Consumer pressure is very powerful. We should stop buying things in plastic (as much as possible given our individual circumstances) until the supermarkets and companies involved get the message. Individuals can make a huge difference but companies providing and promoting disposable items need to take responsibility for what they’re doing to the planet as well.
Government has a big role to play in reducing plastic waste. Many countries have banned items such as plastic shopping bags, straws and even balloons (one of my pet hates) Sometimes people need a little (legal) encouragement to do the right thing.
Alex Radlinger @ZeroWasteJourneyCape Town
I do beach clean-ups and it’s shocking to see the amount of single-use plastic that washes up. The zero waste journey is not only about avoiding single-use plastic, it’s also about making sustainable choices in everything one does, e.g buying organic, supporting local, purchasing sustainable products, buying second hand, living with less.
I order a weekly fruit and vegetable bag from Wild Organics. Packaging is minimal and I like to support organic farming. We shop at Woolworths and Spar for convenience. My partner and I both work full time which makes it difficult to get to the zero waste stores such as Nude Foods and Shop Zero in Cape Town as often as we’d like to. If we go, we stock up on dry produce. Food Lover’s Market is also a great place to buy plasic free. Faithful To Nature is great for all kinds of health, skin, household products with their plastic free sorting function on their online order.
The biggest challenge on this journey is to not become discouraged. When you walk into a supermarket and you see aisles and aisles full of plastic packaged produce you wonder if your choices will make a difference. We need to create awareness and ban of single use packaging (not only in this country but world wide).
We started our zero waste journey over a year and a half ago. We had been recycling, but after doing research it became clear we could still do so much more. Inspired by Bea Johnson we made the choice to actively be as ‘zero waste’ as possible. We quickly saw results – our black bin garbage shrunk from 1.5 bags weekly to a quarter of a bag every two weeks! And our recycling went down from 3 bags a week to 1 bag. Small actions can have a big impact. We always say in our home … every little counts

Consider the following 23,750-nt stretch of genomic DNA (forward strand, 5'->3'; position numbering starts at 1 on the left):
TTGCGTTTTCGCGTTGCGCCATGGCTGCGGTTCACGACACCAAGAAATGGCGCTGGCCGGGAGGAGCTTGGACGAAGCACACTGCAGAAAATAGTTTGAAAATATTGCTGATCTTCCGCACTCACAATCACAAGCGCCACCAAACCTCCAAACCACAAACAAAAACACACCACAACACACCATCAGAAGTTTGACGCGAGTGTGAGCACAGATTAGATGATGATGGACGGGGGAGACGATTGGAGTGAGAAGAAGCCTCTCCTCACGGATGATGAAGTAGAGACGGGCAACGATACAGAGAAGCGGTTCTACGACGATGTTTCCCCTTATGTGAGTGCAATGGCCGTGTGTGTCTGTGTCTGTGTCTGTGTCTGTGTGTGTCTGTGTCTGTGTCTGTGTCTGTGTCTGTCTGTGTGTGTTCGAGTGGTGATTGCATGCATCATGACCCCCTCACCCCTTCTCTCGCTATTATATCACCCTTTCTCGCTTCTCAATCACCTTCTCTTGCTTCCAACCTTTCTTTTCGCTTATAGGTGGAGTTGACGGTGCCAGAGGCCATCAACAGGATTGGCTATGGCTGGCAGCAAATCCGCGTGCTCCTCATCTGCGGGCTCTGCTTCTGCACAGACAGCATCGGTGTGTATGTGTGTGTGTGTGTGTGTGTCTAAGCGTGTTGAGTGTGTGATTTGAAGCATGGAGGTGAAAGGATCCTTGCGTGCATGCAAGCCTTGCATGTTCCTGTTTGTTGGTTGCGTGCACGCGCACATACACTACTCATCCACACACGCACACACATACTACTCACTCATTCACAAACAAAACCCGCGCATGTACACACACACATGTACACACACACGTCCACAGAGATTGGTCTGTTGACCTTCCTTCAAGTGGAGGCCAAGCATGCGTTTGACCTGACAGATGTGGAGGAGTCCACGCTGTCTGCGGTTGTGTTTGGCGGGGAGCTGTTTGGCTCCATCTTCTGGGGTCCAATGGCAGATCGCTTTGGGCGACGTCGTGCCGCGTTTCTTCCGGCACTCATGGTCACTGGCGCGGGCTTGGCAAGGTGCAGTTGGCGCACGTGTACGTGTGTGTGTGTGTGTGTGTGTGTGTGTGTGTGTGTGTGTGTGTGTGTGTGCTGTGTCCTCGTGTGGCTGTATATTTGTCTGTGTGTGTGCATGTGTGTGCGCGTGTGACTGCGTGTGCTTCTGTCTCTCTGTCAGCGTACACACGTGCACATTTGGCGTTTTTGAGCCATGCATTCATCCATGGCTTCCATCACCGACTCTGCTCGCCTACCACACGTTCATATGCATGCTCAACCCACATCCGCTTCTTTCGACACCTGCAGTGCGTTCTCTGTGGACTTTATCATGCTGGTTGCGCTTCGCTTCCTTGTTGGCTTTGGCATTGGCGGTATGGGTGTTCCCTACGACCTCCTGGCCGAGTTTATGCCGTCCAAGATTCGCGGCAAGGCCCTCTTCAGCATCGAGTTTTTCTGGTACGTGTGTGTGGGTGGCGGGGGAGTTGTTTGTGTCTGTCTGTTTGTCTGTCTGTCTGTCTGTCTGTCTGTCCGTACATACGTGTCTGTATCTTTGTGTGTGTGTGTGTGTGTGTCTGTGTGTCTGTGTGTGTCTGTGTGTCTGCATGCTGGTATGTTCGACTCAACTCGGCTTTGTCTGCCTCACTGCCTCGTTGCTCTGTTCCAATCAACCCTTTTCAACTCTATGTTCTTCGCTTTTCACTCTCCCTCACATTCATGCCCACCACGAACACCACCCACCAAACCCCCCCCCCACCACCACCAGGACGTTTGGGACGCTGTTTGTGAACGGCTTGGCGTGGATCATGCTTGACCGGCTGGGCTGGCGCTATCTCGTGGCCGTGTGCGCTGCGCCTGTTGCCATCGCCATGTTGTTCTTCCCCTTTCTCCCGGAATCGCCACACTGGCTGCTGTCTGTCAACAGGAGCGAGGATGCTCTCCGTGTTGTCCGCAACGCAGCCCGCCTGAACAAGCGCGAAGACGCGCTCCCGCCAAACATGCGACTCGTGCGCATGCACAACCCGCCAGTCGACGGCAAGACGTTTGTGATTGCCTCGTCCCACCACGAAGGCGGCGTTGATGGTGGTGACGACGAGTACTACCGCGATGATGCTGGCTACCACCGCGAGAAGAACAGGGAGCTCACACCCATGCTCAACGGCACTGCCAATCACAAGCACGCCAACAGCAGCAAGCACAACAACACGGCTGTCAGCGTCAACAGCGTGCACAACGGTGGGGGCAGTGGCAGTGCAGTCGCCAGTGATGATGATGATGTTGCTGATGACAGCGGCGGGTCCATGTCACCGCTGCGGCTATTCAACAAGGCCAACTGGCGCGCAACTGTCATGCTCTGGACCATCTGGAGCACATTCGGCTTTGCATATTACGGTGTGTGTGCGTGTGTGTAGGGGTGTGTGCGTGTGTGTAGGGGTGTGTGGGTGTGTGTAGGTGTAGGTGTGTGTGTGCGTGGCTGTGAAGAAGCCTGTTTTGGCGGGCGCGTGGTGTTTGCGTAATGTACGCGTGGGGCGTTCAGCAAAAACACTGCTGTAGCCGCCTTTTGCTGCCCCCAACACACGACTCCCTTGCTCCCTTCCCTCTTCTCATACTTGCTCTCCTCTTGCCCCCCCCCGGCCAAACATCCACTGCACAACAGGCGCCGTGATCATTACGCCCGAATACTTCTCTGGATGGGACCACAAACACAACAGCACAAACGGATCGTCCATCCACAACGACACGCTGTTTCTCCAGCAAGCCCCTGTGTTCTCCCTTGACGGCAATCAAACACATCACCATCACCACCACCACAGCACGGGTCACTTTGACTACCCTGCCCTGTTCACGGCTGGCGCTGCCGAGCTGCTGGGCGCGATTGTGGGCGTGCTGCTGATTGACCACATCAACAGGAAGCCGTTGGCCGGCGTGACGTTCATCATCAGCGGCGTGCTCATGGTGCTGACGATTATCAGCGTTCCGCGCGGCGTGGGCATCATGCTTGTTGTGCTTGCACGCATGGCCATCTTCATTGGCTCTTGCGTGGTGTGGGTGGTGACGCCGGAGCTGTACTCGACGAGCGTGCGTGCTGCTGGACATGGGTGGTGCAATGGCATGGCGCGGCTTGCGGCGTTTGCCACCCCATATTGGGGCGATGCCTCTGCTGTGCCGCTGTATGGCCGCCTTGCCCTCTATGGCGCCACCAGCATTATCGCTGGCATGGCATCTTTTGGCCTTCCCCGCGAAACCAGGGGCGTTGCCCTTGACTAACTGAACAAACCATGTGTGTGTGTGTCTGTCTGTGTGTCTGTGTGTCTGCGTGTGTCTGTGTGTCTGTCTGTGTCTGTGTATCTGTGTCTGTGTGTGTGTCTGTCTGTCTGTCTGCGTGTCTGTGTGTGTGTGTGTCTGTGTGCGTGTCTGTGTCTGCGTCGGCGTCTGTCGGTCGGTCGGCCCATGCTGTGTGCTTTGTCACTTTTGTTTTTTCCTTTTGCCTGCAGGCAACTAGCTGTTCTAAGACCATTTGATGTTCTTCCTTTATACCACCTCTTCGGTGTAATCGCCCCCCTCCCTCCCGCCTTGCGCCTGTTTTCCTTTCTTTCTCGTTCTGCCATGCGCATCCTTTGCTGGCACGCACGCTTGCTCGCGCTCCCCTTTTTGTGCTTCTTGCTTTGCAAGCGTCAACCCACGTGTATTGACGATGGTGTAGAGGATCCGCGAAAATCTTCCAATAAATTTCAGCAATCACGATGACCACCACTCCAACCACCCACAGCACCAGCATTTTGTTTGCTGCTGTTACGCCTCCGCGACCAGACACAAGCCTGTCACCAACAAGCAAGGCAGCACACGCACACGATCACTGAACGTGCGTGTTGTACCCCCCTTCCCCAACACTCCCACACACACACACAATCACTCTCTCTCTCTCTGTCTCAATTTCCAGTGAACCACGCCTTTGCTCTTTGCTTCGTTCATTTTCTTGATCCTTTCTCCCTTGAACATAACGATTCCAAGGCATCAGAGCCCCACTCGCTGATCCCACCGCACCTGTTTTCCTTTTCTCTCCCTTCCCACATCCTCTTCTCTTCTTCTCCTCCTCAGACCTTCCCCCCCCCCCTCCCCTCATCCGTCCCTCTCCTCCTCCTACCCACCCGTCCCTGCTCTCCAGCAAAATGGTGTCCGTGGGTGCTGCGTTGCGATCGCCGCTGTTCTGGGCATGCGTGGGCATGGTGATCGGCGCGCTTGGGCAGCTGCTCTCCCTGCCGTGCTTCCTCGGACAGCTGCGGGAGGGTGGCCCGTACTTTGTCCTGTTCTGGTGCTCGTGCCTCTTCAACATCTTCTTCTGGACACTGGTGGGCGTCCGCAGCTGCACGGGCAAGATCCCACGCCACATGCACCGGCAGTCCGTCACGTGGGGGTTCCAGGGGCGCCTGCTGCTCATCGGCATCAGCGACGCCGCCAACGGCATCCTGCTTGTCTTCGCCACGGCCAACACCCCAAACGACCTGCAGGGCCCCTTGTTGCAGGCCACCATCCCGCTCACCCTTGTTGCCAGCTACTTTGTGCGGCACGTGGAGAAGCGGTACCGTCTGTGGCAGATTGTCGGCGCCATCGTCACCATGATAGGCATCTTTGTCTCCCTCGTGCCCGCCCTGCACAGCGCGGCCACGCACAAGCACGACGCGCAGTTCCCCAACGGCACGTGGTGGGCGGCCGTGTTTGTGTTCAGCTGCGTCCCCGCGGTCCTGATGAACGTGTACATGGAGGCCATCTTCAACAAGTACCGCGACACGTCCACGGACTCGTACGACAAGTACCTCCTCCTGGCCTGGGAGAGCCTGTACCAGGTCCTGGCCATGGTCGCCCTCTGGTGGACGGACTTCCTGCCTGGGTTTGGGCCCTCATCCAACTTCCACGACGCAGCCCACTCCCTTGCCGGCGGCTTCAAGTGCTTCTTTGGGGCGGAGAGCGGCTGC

We support two large retailers which we feel have ethical suppliers and less packaging than others. But mainly we buy from smaller shops, markets and farmers in the greater Cape Town area. We use some great local suppliers online.
We have two boys aged 10 and 14. Our family’s consciousness journey has shown us in every aspect of our lives that our choices actively reflect how we feel about ourselves, our health, each other, the global community, and the planet.
The sharing of information and supporting the proactive suppliers is so important. We can change what is considered acceptable waste. We can lead by example. There are so many smaller changes that grow in impact. People often think it has to be an ‘all or nothing’ and while ideally we’d like to produce zero waste … it’s important to start small and grow from there…. as we say in our home – one small step at a time. – *The couple who run this account want to remain anonymous
Best zero waste shopping destinations:
Photo credits: Shannon Goodman and Instagram